I wrote this and posted it because it's for fun. Sometimes I like to write as a way of just setting life aside for a few minutes and enjoying my imagination. If you enjoy this, please share it with your Facebook and Twitter friends!
Your Greatest Strength
By: S. Daniel Smith
The wind was chilly, but felt good against his legs as Paul trotted down the lane toward the starting line. He wanted to be warm enough at the start of the race to get off quickly. Of course, the bios weren’t warming up. They didn’t have to. The millions of nanobots that acted as sensors and trigger servos in their legs and lungs would make up for the deficiency.
Paul didn’t care that he was the only runner left in the elite class who ran as a whole human, or “non-bio” as they were termed. Everyone else, in order to compete against the other bios, became a bio too. Oh sure, thousands of people ran marathons, even competitive ones, as non-bios, but they didn’t really compete. Often they were charity runners. An important part of the running culture to be sure, but not where Paul operated.
“Mornin’ Paul,” said another elite runner as they crossed paths. Paul recognized the runner, a fellow American named Todd Bogart…a bio. Todd had reportedly made the switch a year ago. He hadn’t won anything yet, but it often took a year or so for the implants to reconfigure the muscular and cardiovascular systems.
Paul nodded, but didn’t speak. He was angry.
The trotting was over. Paul conducted a very short, very simple stretching routine. He didn’t want to stress his muscles too much before the race. They would be tested plenty once the gun went off. He wanted to win. When he beat the bios, he wanted them to see it. He wanted his body as fresh as possible.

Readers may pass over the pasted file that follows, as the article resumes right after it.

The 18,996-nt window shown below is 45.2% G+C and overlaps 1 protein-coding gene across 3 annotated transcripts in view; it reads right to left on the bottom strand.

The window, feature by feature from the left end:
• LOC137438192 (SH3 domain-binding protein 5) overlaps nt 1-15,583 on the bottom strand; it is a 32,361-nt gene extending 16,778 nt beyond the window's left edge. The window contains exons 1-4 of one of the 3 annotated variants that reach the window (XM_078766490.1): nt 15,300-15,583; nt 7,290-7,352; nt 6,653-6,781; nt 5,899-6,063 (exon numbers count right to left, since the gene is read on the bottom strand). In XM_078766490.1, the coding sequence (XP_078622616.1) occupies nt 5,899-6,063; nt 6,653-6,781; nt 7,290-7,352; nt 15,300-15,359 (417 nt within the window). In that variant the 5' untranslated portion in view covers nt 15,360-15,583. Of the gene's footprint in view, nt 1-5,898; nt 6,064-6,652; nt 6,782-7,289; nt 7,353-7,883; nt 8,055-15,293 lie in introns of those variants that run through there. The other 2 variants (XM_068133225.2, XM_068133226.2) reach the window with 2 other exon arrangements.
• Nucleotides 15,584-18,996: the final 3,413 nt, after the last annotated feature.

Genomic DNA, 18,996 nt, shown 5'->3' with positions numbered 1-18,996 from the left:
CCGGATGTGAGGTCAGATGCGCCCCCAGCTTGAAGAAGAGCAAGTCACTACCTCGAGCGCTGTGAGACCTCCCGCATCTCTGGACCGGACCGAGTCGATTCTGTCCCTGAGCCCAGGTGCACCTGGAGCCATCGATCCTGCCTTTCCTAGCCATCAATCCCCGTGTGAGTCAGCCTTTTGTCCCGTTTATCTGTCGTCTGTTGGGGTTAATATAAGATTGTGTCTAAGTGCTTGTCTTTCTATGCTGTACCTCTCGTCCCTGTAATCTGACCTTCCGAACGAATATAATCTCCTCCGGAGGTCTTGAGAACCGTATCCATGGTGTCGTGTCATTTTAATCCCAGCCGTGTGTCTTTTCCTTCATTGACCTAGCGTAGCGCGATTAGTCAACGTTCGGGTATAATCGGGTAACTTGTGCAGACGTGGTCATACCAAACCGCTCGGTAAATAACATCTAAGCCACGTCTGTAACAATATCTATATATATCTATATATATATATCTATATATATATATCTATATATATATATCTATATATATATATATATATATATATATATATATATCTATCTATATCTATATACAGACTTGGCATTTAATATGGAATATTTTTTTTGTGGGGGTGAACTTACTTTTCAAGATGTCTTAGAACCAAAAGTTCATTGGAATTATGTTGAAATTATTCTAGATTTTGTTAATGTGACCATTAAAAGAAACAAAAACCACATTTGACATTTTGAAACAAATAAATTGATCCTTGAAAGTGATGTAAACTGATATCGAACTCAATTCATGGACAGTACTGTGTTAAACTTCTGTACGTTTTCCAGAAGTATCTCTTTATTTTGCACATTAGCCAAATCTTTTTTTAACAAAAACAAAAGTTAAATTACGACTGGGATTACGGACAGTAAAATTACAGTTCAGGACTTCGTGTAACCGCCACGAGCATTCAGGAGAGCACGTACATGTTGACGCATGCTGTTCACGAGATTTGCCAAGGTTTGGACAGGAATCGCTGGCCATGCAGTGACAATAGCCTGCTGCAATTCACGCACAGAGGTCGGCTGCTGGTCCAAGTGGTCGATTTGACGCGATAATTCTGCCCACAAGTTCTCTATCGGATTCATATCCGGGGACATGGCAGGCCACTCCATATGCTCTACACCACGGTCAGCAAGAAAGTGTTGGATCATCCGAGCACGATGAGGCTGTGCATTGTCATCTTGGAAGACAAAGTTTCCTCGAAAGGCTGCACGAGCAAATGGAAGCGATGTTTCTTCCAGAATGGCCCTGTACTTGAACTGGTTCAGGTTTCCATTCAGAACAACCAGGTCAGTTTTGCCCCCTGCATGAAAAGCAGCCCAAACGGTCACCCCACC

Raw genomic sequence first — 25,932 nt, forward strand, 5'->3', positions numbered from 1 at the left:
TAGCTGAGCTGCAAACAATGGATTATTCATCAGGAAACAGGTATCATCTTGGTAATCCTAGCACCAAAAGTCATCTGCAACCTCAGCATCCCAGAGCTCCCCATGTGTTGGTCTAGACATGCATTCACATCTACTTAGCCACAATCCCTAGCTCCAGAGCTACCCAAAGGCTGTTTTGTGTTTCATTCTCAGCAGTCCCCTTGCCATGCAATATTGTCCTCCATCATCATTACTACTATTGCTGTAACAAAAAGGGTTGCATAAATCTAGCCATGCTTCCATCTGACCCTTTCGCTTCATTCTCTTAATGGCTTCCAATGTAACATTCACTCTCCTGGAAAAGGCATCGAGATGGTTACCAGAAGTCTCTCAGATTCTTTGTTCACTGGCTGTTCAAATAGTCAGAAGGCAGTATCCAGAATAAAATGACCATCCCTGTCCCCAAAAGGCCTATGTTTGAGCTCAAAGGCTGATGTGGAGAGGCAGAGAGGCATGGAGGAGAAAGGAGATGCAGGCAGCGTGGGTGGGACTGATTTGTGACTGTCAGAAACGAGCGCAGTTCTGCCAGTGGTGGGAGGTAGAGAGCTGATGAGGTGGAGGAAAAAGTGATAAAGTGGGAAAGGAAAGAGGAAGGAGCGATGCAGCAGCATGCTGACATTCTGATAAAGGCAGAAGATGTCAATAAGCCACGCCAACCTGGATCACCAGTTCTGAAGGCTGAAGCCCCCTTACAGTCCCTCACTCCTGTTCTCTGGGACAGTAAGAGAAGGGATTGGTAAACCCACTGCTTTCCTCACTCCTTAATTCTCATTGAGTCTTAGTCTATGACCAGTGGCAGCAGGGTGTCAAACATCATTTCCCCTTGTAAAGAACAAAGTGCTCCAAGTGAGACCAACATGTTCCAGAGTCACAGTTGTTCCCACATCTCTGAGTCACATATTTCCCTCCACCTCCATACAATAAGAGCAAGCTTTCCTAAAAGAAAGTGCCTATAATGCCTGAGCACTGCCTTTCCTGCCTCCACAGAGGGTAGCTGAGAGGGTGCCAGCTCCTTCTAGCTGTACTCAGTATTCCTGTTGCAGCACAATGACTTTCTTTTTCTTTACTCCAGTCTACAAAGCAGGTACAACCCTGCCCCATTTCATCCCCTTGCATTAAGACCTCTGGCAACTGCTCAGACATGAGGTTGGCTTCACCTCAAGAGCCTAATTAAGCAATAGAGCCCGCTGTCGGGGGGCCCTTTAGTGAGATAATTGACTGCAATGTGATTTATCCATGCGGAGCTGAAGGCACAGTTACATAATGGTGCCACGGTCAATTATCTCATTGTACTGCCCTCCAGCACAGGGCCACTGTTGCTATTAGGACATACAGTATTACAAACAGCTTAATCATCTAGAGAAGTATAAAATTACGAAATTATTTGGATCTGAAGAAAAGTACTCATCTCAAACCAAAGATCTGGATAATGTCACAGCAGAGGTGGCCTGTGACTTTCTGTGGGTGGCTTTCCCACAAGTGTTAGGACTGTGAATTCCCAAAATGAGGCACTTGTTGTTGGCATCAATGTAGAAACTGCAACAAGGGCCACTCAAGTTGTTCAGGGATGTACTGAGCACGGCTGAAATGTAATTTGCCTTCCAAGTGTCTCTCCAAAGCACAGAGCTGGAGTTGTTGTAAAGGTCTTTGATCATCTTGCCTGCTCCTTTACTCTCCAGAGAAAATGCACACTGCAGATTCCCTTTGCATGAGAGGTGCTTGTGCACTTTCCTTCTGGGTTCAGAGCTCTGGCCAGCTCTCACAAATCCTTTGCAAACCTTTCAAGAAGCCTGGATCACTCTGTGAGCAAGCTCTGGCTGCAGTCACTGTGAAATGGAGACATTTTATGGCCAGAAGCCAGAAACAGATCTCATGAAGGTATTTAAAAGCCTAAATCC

“All elite runners please report to the starting line!” bellowed the loudspeaker. “Race starts in 10 minutes!”
Paul made his way forward. The bib number told others around him that he was an elite. They made way for him. Some of them didn’t know who he was, but most did. They, being non-bios, knew Paul the non-bio because all of the running magazines did articles on him. He was the fastest non-bio in competitive racing.
“Two minutes until start!” warned the loudspeaker. He was telling jokes and making fun of the newbies in between warnings.
Paul took his place in the second row of the elite group. He didn’t want to be too brash, even though he planned to beat every last one of them. Knowing what he knew, and having the advantage that he had, he didn’t mind starting just behind them. He took notice of who was around him. Many of his fellow runners had raced non-bio for years before succumbing to the pressure to compete. Money came from winning, or at least placing in the top three, and the top three was harder to come by for non-bios. A small wave of sympathy washed over him, but Paul dismissed it with a furrowed brow. He was angry.
Only one other bio was in the group with him. Paul didn’t know the guy’s name, but did know he came from Ethiopia. Once upon a time, that would have mattered. It didn’t anymore, for the most part. While the biomechanical implants helped everyone improve, regardless of talent level, the body’s natural abilities still had an effect. The implants couldn’t just make a fat couch potato a star athlete (that had been tried before), but it nearly always gave an advantage.
“On your mark!”
Now the adrenaline was pumping. Paul always got nervous, even though he knew he would win this day.
Why did they count down like this? It was stupid. A race like this, that lasted the better part of two hours, didn’t need a sprinter’s countdown.
Lots of cheering, bodies bumping against each other, and runners dodging elbows. He almost wished he weren’t an elite runner. Then he wouldn’t have to deal with it as much.